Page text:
Science & Technology



Intuitive Machines finally releases moon landing shots as mission nears conclusion

Richard Tribou, Orlando Sentinel on

Published in Science & Technology News

Nearly six days after making history by becoming the first commercial company to successfully land on the moon, Intuitive Machines released the first images of its lander on the surface.

The images show the moments during touchdown of the Houston-based company’s Nova-C lander Odysseus — nicknamed “Odie” — as it skidded across a crater near the moon’s south pole, and its final resting spot not in an upright position, but not entirely on its side either.

“Here we are. Our Odie conducted the brilliant six-day mission on the surface,” said company CEO Steve Altemus during a press conference with NASA officials. “You see that we were tilted over slightly, still more upright than we initially thought. We did land upright, we captured data, and then we tilted over slowly.”

The image taken Feb. 27 several days after landing by the lander’s narrow-field-of-view camera was the first successful shot of it on the surface post-landing after previous images had unusable data, and helped illustrate the angle to which it finally came to rest.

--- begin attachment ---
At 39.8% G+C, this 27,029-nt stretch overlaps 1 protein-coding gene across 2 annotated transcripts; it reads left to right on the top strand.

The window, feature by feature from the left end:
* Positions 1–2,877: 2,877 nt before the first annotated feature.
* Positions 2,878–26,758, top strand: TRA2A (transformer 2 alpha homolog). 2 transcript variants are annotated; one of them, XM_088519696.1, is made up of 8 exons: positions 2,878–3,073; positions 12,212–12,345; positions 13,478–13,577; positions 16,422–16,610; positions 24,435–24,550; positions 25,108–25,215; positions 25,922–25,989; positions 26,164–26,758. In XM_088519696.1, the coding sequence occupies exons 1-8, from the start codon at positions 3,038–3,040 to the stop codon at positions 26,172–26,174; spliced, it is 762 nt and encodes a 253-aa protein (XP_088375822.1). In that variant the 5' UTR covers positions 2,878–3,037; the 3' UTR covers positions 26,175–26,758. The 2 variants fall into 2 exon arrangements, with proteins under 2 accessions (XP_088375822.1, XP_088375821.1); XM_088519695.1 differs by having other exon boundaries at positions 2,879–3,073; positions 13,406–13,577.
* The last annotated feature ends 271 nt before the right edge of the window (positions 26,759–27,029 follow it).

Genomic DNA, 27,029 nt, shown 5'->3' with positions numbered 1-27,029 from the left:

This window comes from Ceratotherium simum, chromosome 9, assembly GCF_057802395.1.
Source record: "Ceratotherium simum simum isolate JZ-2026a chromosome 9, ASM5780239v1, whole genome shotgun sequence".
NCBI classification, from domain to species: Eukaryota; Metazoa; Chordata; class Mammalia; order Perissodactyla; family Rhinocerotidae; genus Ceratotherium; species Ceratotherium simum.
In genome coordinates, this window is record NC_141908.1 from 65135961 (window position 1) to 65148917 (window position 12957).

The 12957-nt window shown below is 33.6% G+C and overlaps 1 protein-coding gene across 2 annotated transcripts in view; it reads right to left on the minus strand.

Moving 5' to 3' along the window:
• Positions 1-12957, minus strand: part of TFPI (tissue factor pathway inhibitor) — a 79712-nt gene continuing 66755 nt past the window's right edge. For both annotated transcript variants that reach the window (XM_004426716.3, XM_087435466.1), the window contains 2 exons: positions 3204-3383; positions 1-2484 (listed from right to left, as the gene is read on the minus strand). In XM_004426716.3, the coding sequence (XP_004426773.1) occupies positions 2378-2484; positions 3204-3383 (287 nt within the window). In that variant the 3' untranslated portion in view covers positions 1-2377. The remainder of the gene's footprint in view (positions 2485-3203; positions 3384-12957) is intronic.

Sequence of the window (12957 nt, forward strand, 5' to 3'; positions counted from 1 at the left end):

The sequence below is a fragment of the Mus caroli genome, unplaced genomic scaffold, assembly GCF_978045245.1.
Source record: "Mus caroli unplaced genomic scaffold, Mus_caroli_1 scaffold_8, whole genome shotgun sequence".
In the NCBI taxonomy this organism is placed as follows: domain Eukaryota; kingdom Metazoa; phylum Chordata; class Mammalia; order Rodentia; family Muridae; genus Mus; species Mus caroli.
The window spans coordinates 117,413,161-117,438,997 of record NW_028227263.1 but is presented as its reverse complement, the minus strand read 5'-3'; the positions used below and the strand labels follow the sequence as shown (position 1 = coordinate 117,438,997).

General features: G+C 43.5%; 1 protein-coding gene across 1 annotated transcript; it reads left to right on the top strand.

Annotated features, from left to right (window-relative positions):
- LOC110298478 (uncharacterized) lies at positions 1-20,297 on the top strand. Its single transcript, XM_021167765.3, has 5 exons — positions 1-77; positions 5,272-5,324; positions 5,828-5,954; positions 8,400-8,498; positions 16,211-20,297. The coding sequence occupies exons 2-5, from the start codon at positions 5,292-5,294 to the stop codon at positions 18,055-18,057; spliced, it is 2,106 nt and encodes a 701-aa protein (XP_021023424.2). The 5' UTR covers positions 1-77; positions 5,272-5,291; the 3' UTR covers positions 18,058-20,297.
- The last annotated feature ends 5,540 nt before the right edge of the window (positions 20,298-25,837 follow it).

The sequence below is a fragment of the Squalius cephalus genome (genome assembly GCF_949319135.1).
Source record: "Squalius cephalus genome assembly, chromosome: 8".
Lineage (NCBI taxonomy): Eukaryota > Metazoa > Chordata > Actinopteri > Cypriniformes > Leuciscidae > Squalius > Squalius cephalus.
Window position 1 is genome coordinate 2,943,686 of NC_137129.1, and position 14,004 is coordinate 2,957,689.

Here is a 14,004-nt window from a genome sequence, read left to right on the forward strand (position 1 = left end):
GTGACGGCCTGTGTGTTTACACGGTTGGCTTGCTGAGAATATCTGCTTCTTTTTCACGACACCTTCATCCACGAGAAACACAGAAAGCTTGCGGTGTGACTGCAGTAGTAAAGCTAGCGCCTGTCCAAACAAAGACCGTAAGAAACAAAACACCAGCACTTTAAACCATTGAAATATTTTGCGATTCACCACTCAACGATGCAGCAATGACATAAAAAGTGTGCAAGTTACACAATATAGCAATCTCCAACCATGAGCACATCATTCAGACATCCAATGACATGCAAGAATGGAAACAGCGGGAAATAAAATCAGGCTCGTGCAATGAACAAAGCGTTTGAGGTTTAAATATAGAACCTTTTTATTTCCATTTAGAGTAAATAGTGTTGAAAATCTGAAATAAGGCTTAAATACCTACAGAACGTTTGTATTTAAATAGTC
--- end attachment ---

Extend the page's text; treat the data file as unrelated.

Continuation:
Two other images taken Feb. 22 showed the damaged landing gear as it made its way across the surface during touchdown.

“This is a picture of Odie on the surface of the moon touching down with its engine firing,” Altemus said. “The landing gear pieces broken off there on the left of the image. The landing gear did what it was supposed to do and protect the lander as it landed on the surface.”


He noted the imagery showed how the lander interacted with the lunar regolith and what sort of plume the lander created.

“There’s scientific information in that data right there,” he said. “What you don’t see in this picture, is that we landed — our navigation system landed us with precision and landed us softly on the moon. Shock absorbers took the load and the lander now tilted over gently.”

Because of the angle, which Altemus said is likely at around 30 degrees tilt, the solar power panels were not able to get as much power over the last week, and that some of the landers’ antenna were not delivering data at the expected rate. Those were the reasons mission managers decided to focus on getting as much data outputted as possible, which shortened the mission’s hopeful lifespan by a few days.

Altemus said the company expects the lander to have complete loss of power Wednesday night. The six NASA and six private payloads on board are not designed to endure the cold lunar night, but Intuitive Machines will try and reboot Odysseus in a few weeks once it’s back in the sunlight to see if teams on Earth can still communicate with it.


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